Whatever happens, we will have vigorous but civil debate. And that should be much different from what the Republicans have shown us so far.


Emil Guillermo: Iowa? Asian American’s knew how to caucus; Why I think Donald Trump lost; And the sign to look for when Bernie Sanders has really broken through.


Cruz’s edging Trump, or Sanders in a dead-heat with Clinton, will be the main  headlines in the mainstream.

Where will you read about how Asian Americans weren’t totally invisible on Monday night?

I talked to three Asian Americans who were all engaged and energized by the grassroots process on display in Iowa.

See my piece here at

Now as for Trump

There was a sense that something wasn’t quite right with the Donald when I saw him on a Sunday morning show and he was saying: “I have heart. If people have no money, we have to help people.”

What happened to America’s wall candidate?

He was talking about how government should help poor people who can’t afford health care. And it was a sign that the businessman who has been  callous, bombastic and vulgar on the campaign trail was starting to soften up.

Too little, too late.

Trump  needs to soften up even more.



When Trump attacked Cruz in Iowa, Cruz deflected the ad hominem approach. He should thank Trump, because it gave  nasty, bad guy Cruz appear nicer and more above the fray than he normally does.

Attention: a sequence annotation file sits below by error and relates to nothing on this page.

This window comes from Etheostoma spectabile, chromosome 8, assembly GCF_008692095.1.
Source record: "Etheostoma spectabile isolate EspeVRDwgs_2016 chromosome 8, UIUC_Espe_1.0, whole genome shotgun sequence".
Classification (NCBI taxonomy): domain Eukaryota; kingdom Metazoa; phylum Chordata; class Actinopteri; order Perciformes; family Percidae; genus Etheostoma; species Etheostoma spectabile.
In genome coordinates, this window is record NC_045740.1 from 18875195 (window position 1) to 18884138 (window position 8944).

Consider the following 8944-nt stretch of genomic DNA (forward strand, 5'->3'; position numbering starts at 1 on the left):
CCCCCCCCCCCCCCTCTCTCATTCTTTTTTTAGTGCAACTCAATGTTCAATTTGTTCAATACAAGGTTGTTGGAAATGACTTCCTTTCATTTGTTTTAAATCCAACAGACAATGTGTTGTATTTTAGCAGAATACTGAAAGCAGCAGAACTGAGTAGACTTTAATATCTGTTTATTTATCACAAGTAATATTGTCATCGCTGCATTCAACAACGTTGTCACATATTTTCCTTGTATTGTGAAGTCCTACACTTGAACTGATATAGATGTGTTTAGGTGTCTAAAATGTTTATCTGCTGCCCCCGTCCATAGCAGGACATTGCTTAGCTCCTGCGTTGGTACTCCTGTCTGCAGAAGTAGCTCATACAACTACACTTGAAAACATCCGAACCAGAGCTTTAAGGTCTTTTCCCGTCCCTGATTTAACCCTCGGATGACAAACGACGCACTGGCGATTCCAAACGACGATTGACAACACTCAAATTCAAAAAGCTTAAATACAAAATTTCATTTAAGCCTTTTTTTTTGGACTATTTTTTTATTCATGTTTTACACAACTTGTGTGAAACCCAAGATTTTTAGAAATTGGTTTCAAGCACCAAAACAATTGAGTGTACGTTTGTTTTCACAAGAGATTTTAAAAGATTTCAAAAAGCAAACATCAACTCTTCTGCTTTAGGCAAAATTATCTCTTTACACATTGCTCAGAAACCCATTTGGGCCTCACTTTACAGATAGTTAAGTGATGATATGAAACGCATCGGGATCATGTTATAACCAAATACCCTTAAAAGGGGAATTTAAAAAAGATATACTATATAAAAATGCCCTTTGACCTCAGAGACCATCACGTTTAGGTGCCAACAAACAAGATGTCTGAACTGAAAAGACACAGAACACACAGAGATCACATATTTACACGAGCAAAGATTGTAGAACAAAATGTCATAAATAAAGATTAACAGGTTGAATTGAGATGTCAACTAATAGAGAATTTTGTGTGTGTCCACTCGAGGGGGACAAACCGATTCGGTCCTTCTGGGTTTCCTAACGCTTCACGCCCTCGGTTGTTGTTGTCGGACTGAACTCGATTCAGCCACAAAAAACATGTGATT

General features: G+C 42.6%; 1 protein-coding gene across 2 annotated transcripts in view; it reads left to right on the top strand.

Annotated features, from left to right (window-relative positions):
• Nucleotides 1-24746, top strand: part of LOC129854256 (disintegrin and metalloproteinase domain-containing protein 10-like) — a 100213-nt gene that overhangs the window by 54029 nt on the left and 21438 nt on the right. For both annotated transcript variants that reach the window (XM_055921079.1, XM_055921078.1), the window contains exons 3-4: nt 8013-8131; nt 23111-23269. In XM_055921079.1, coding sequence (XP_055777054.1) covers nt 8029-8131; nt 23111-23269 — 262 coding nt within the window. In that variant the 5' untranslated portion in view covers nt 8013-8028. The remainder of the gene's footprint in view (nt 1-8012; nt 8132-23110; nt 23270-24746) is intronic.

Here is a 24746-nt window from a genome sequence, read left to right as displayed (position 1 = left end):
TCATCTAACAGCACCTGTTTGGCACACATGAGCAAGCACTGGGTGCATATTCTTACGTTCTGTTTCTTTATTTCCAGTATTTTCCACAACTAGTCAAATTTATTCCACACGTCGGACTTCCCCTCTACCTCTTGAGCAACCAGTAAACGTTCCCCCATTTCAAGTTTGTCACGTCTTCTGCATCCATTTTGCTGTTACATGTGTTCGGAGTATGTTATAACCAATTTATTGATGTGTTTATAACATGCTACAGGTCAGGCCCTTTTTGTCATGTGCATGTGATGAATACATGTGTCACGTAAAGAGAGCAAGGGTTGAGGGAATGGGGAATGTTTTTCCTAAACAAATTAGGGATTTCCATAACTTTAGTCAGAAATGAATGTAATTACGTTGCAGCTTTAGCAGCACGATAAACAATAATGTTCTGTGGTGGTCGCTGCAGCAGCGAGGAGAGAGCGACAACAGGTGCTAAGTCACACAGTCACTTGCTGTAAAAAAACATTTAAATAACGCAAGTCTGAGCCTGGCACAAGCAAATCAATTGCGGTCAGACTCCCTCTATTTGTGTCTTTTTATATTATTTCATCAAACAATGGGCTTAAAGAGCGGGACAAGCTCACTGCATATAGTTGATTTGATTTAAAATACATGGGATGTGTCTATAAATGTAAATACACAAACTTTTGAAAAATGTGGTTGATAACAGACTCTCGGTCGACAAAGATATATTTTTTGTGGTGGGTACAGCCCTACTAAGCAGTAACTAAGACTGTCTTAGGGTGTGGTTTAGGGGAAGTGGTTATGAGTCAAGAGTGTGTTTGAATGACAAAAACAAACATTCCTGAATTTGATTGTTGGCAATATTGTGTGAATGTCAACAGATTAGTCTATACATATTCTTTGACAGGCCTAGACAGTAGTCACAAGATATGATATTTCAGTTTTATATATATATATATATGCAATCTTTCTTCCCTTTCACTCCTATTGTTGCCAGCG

It made him electable. Look what happened on Monday.

Trump’s blunder wasn’t missing the final Iowa debate. It was giving the otherwise nasty pit bull Cruz the opportunity to look sympathetic.

That could be an unpardonable sin.

Going forward, I’d bet Trump learns from this, and  turns his approach to the nice Donald–if he really wants the job.

As for Clinton/Sanders, I found Asian Americans, primarily for women. But Sanders’ emergence from a year ago has been impressive. And heading into New Hampshire, the key for him will be making the case to people of color who have been presumed to be in Hillary’s camp. That will be the sign that Sanders has broken through.

See my other pieces on Iowa here at

and at